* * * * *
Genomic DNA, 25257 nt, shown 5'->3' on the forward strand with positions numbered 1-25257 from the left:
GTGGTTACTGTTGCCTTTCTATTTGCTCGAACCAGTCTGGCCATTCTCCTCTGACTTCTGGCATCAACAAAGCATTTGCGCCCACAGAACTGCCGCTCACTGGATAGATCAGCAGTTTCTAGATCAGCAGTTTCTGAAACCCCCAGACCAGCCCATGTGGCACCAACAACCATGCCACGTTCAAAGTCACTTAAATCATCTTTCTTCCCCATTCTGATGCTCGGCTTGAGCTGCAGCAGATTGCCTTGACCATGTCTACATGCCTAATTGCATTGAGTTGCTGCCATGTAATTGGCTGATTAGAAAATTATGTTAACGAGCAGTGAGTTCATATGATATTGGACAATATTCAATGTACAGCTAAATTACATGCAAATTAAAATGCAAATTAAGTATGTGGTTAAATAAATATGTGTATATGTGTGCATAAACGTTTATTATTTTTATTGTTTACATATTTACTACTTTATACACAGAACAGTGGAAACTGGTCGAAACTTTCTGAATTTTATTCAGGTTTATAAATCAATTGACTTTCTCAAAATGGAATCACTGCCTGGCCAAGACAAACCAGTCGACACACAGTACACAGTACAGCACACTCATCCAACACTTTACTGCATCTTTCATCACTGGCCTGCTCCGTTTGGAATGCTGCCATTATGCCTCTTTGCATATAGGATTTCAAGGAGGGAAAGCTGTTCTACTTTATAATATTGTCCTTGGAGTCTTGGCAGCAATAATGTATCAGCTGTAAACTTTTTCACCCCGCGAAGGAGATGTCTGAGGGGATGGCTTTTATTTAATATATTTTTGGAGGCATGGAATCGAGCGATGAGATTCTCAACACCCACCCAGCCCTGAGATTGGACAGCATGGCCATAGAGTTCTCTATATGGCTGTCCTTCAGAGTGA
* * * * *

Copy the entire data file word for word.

Genomic DNA, 25257 nt, shown 5'->3' on the forward strand with positions numbered 1-25257 from the left:
GTGGTTACTGTTGCCTTTCTATTTGCTCGAACCAGTCTGGCCATTCTCCTCTGACTTCTGGCATCAACAAAGCATTTGCGCCCACAGAACTGCCGCTCACTGGATAGATCAGCAGTTTCTAGATCAGCAGTTTCTGAAACCCCCAGACCAGCCCATGTGGCACCAACAACCATGCCACGTTCAAAGTCACTTAAATCATCTTTCTTCCCCATTCTGATGCTCGGCTTGAGCTGCAGCAGATTGCCTTGACCATGTCTACATGCCTAATTGCATTGAGTTGCTGCCATGTAATTGGCTGATTAGAAAATTATGTTAACGAGCAGTGAGTTCATATGATATTGGACAATATTCAATGTACAGCTAAATTACATGCAAATTAAAATGCAAATTAAGTATGTGGTTAAATAAATATGTGTATATGTGTGCATAAACGTTTATTATTTTTATTGTTTACATATTTACTACTTTATACACAGAACAGTGGAAACTGGTCGAAACTTTCTGAATTTTATTCAGGTTTATAAATCAATTGACTTTCTCAAAATGGAATCACTGCCTGGCCAAGACAAACCAGTCGACACACAGTACACAGTACAGCACACTCATCCAACACTTTACTGCATCTTTCATCACTGGCCTGCTCCGTTTGGAATGCTGCCATTATGCCTCTTTGCATATAGGATTTCAAGGAGGGAAAGCTGTTCTACTTTATAATATTGTCCTTGGAGTCTTGGCAGCAATAATGTATCAGCTGTAAACTTTTTCACCCCGCGAAGGAGATGTCTGAGGGGATGGCTTTTATTTAATATATTTTTGGAGGCATGGAATCGAGCGATGAGATTCTCAACACCCACCCAGCCCTGAGATTGGACAGCATGGCCATAGAGTTCTCTATATGGCTGTCCTTCAGAGTGA